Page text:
The biggest laugh any line of mine has ever gotten? No contest. It got a roar from Johnny Carson and an even more coveted Johnny gets up and walks away from the desk – trust me, this is the comedy equivalent of winning the Nobel prize. I worked with Rodney Dangerfield, which sounds like a lot of fun, but wasn’t. He was not a happy man and deadly serious about his one-liners. He obsessed over every syllable. Every joke was timed down to tenths of a second and the entire routine built to fill his allotted Tonight Show slot EXACTLY. The wild card was the length of the audience’s laughter during his stand-up and how much time Carson talked while Rodney was spitting out his jokes from the guest chair.

I remarked during a writing session that it was inevitable Rodney was either not going to finish all his prepared jokes or worse yet tell his last joke before his time was up.¬† I suggested that if the latter happened he should turn to the guest next to him and say, “What’s new with you?” Rodney thought about it and said, “Yeah, not bad.” In Rodneyspeak that was the highest compliment one could ever hope to receive.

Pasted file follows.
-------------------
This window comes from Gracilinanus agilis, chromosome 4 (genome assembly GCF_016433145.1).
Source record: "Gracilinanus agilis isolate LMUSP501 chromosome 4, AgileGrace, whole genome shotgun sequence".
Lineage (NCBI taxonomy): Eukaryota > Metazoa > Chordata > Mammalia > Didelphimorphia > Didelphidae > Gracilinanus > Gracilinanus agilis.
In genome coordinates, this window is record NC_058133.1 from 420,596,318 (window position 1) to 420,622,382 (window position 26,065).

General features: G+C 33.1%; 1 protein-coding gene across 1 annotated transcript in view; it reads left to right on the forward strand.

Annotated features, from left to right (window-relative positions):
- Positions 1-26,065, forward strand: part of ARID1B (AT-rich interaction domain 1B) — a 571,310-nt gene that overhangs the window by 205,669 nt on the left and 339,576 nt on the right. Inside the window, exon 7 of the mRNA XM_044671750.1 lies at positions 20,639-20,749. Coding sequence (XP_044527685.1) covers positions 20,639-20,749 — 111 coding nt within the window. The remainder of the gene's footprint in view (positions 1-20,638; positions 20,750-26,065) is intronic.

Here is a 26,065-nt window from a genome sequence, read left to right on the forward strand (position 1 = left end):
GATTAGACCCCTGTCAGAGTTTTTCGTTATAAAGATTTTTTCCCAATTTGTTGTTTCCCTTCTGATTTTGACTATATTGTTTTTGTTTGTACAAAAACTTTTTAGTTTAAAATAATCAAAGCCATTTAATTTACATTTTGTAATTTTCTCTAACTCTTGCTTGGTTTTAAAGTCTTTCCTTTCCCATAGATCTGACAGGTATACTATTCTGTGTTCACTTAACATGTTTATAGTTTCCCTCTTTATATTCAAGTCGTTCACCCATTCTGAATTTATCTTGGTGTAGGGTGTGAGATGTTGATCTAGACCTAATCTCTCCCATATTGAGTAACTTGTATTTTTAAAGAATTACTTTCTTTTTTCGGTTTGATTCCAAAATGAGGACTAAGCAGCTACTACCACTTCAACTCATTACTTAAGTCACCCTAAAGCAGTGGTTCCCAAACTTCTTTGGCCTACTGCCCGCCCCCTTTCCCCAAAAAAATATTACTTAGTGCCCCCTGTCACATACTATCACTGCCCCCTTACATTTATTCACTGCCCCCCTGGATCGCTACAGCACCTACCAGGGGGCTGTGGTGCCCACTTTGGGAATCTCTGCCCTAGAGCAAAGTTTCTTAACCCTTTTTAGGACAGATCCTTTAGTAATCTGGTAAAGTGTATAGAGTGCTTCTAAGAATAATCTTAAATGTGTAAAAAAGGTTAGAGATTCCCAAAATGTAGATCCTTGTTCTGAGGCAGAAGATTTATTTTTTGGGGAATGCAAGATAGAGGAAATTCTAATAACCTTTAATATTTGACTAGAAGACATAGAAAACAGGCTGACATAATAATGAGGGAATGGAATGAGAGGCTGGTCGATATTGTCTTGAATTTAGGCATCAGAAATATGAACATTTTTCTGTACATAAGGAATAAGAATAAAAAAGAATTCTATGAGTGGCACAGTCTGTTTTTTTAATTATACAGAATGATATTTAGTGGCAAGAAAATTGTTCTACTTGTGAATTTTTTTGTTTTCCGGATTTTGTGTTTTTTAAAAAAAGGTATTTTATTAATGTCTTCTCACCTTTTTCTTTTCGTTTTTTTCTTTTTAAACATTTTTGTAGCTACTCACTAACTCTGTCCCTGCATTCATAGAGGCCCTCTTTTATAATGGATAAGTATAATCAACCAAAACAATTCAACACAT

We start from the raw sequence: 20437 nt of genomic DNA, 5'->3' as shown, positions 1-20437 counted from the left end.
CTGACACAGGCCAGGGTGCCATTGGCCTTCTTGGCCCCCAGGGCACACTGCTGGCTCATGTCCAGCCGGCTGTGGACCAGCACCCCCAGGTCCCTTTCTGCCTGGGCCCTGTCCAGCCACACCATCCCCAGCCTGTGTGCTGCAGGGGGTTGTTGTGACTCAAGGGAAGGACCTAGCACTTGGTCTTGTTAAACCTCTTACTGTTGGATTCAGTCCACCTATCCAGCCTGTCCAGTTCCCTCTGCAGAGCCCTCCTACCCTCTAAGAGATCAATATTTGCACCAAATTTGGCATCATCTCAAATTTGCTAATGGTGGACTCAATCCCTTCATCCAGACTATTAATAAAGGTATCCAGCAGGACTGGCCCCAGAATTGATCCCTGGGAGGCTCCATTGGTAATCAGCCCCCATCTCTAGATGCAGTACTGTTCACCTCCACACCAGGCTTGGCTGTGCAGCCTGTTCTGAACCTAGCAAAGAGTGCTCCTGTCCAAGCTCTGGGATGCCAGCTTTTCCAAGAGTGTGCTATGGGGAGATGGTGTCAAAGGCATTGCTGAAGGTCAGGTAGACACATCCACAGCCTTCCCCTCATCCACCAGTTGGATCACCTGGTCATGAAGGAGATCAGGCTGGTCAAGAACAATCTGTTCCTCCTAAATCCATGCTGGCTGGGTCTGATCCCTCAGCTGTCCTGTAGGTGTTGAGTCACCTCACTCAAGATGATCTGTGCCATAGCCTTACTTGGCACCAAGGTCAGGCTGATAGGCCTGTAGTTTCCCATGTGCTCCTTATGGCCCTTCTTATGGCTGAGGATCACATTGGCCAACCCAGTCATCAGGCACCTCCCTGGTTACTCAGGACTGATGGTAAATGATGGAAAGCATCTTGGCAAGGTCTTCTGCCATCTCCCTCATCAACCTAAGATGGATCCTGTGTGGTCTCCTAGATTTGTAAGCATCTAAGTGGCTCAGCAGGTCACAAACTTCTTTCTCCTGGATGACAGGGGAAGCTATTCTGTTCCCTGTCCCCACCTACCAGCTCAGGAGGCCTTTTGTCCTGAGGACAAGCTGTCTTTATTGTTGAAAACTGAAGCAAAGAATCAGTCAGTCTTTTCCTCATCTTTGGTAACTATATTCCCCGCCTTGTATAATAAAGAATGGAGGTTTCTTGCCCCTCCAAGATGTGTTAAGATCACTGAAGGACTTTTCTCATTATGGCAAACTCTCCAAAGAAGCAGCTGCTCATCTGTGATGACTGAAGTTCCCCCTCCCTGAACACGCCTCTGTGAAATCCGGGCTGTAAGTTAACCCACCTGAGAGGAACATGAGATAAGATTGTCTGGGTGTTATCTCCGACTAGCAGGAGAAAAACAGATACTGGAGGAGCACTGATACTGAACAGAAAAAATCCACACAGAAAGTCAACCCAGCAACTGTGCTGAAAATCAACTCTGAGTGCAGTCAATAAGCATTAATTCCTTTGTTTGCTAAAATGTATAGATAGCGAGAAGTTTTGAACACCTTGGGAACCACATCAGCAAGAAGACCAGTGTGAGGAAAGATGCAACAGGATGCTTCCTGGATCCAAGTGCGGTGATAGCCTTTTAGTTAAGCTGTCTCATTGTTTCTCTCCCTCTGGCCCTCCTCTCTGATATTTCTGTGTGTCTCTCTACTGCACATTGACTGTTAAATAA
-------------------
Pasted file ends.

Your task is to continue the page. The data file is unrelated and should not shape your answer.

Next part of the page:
Roughly a year later it happened. After one of his best stand-up performances ever and slaying Carson as they talked in person the ugly head of disaster loomed – Rodney was completely out of prepared material. Sitting next to him was the perfect foil for my line – the deadly serious English actor James Mason. Mayhem ensued.

Check it out! And I apologize for the short ads you may have to sit through, but I promise it’s worth it.

Admittedly it’s been a very circuitous route, but somehow the path led us to our Blanket Of The Month. Very professionally taken in my living room with a cell phone and complete with FedEx box are these pictures of a wonderful J. Capps & Sons blanket¬† c. 1900. I love it. What’s new with you?